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Woman with hearing loss wondering if her hearing will come back on its own.

Your Body’s Ability to Heal

While some injuries take longer to heal than others, the human body usually has no problem healing cuts, scrapes, or broken bones. But when it comes to repairing the tiny little hairs in your ear, you’re out of luck. At least, so far. Animals are capable of healing damage to the cilia in their ears and recover their hearing, but humans don’t possess that ability (even though scientists are working on it). That means you might have permanent hearing loss if you injure the hearing nerve or those little hairs.

At What Point Does Hearing Loss Become Permanent?

The first thing you think of when you find out you have loss of hearing is, will it come back? Whether it will or not depends on many things. Fundamentally, there are two types of hearing loss:

  • Loss of hearing caused by a blockage: You can experience all the signs of hearing loss when there is something blocking your ear canal. This obstruction can be caused by a wide range of things, from debris to earwax to tumors. The good news is that once the obstruction is cleared your hearing often goes back to normal.
  • Loss of hearing caused by damage: But there’s another, more widespread kind of hearing loss that makes up about 90 percent of hearing loss. Known technically as sensorineural hearing loss, this form of hearing loss is often permanent. Here’s how it works: there are tiny hairs in your ear that vibrate when hit with moving air (sound waves). Your brain is good at turning these vibrations into the sounds you can hear. But loud sounds can damage the hairs and, over time, permanently diminish your hearing. Injury to the inner ear or nerve can also cause sensorineural hearing loss. A cochlear implant may help restore hearing in some cases of hearing loss, specifically extreme cases.

A hearing examination can help you figure out whether hearing aids will help restore your hearing.

Treatment of Hearing Loss

Sensorineural hearing loss currently has no cure. But it may be possible to get treatment for your hearing loss. actually, getting the proper treatment for your hearing loss can help you:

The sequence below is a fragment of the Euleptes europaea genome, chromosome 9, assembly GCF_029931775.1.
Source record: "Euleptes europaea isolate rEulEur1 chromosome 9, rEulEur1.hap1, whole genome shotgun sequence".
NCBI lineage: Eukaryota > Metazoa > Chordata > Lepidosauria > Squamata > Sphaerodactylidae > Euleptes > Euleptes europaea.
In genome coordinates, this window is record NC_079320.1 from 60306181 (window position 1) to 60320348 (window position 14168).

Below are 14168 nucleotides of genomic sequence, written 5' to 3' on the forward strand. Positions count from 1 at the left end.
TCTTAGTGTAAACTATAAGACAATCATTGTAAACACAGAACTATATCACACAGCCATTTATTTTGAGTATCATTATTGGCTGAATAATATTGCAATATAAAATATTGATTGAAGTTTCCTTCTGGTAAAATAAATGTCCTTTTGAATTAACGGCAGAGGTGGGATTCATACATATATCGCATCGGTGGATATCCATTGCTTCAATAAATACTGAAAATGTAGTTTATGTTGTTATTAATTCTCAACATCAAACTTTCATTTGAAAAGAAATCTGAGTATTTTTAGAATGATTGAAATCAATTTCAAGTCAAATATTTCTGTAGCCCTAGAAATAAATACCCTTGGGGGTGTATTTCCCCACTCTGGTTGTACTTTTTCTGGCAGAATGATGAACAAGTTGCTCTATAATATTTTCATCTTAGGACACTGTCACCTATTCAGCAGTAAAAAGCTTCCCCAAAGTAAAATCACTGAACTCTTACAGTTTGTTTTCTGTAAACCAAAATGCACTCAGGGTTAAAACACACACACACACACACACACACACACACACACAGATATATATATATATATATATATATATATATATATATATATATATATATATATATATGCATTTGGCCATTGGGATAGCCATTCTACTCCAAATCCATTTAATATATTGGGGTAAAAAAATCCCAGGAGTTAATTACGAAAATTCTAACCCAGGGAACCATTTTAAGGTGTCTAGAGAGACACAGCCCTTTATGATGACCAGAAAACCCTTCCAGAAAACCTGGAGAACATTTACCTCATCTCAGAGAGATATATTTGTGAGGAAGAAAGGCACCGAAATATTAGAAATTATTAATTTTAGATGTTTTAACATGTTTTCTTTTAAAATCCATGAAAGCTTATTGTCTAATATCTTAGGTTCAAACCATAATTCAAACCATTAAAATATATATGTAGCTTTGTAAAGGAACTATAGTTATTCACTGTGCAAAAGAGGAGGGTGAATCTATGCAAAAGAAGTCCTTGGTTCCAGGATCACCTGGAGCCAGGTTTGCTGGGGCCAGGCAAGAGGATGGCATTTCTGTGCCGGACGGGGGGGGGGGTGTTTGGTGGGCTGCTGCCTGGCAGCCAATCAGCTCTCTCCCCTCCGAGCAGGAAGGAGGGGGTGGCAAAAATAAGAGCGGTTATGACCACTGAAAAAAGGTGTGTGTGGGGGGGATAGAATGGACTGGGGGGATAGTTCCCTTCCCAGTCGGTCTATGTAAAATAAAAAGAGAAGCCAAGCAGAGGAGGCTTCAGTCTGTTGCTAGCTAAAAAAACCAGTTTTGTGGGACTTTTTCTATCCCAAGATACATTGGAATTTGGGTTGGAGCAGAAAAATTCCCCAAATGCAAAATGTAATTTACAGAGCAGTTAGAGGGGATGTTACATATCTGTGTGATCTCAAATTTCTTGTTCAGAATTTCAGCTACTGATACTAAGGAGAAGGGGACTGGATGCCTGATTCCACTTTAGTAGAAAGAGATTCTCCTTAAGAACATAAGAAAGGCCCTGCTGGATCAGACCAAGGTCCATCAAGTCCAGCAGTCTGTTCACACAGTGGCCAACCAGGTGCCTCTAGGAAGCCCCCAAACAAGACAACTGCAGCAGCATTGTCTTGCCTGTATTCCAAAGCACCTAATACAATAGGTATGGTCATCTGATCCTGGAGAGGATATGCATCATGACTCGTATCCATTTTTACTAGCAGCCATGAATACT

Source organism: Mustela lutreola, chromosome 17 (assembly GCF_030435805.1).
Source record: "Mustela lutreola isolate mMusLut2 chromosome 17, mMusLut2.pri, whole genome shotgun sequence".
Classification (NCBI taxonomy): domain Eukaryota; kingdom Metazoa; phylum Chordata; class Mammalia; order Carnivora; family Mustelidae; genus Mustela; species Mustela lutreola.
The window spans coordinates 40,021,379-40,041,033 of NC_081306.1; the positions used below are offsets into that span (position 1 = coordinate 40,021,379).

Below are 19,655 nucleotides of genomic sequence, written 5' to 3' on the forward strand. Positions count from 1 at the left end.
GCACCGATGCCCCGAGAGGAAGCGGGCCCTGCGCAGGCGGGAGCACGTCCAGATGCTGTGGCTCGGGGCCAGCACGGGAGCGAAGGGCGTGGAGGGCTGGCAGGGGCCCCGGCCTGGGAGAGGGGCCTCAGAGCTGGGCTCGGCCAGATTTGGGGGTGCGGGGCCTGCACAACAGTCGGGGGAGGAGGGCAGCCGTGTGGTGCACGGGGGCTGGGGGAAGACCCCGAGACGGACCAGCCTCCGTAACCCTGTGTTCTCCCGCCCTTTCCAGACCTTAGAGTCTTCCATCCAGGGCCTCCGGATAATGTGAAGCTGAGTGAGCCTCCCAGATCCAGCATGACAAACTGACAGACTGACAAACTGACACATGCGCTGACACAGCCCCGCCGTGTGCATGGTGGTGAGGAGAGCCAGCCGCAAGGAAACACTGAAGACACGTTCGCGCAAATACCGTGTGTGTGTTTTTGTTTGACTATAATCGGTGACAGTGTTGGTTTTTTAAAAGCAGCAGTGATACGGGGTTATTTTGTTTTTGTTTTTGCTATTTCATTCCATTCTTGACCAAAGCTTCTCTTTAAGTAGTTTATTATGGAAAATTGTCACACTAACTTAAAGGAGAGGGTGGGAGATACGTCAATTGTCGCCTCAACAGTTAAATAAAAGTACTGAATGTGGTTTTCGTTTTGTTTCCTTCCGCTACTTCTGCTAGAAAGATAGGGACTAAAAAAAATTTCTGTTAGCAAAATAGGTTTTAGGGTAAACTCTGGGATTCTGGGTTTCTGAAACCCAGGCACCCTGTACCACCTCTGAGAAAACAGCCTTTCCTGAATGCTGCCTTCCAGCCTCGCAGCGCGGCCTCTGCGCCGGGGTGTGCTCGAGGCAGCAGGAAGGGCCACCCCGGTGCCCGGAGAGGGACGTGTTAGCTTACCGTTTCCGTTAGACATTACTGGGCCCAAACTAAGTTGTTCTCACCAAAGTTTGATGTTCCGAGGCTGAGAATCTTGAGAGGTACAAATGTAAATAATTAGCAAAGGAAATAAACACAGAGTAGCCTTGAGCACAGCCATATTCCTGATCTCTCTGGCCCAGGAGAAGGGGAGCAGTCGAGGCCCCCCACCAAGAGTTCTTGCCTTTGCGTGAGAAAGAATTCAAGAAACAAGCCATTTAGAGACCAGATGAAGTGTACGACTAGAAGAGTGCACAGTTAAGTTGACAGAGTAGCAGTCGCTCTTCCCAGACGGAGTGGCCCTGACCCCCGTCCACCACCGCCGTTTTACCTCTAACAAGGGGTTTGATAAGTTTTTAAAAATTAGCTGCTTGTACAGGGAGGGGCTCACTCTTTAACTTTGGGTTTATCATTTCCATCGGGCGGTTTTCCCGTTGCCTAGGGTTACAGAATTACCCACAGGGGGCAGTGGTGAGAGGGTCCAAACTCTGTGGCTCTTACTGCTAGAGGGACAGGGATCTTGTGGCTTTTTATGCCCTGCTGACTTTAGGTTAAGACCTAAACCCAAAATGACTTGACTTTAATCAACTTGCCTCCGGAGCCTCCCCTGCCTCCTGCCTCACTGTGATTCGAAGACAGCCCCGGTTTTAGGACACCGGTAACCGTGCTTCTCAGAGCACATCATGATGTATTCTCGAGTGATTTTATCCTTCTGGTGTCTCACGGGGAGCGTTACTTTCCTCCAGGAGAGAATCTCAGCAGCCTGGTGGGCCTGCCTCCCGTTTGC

• Preserve and protect the hearing you have left.
  • Keep isolation away by staying socially engaged.
  • Cope successfully with any of the symptoms of hearing loss you may be suffering from.
  • Prevent cognitive decline.
  • Guarantee your general quality of life is unaffected or remains high.

This treatment can take many forms, and it’ll usually depend on how extreme your loss of hearing is. One of the most common treatment options is fairly simple: hearing aids.

Why Are Hearing Aids a Good Treatment for Hearing Loss?

People with loss of hearing can use hearing aids to perceive sounds and perform as effectively as possible. Fatigue is the result when the brain strains to hear because hearing is hampered. As scientist gain more insights, they have identified an increased danger of mental decline with a continued lack of cognitive input. Your cognitive function can start to be restored by using hearing aids because they let your ears hear again. As a matter of fact, wearing hearing aids has been demonstrated to slow cognitive decline by as much as 75%. Modern day hearing aids will also allow you to focus on what you want to hear, and tune out background sounds.

The Best Defense Is Prevention

If you take away one thing from this little lesson, hopefully, it’s this: you should safeguard the hearing you’ve got because you can’t count on recovering from loss of hearing. Certainly, if you get something stuck in your ear canal, you can probably have it extracted. But lots of loud noises are harmful even though you might not think they are very loud. That’s why making the effort to safeguard your ears is a good idea. The better you safeguard your hearing today, the more treatment possibilities you’ll have when and if you are eventually diagnosed with loss of hearing. Recovery likely won’t be an option but treatment can help you continue living a great, full life. Contact a hearing care professional to find out what your best choice is.

The site information is for educational and informational purposes only and does not constitute medical advice. To receive personalized advice or treatment, schedule an appointment.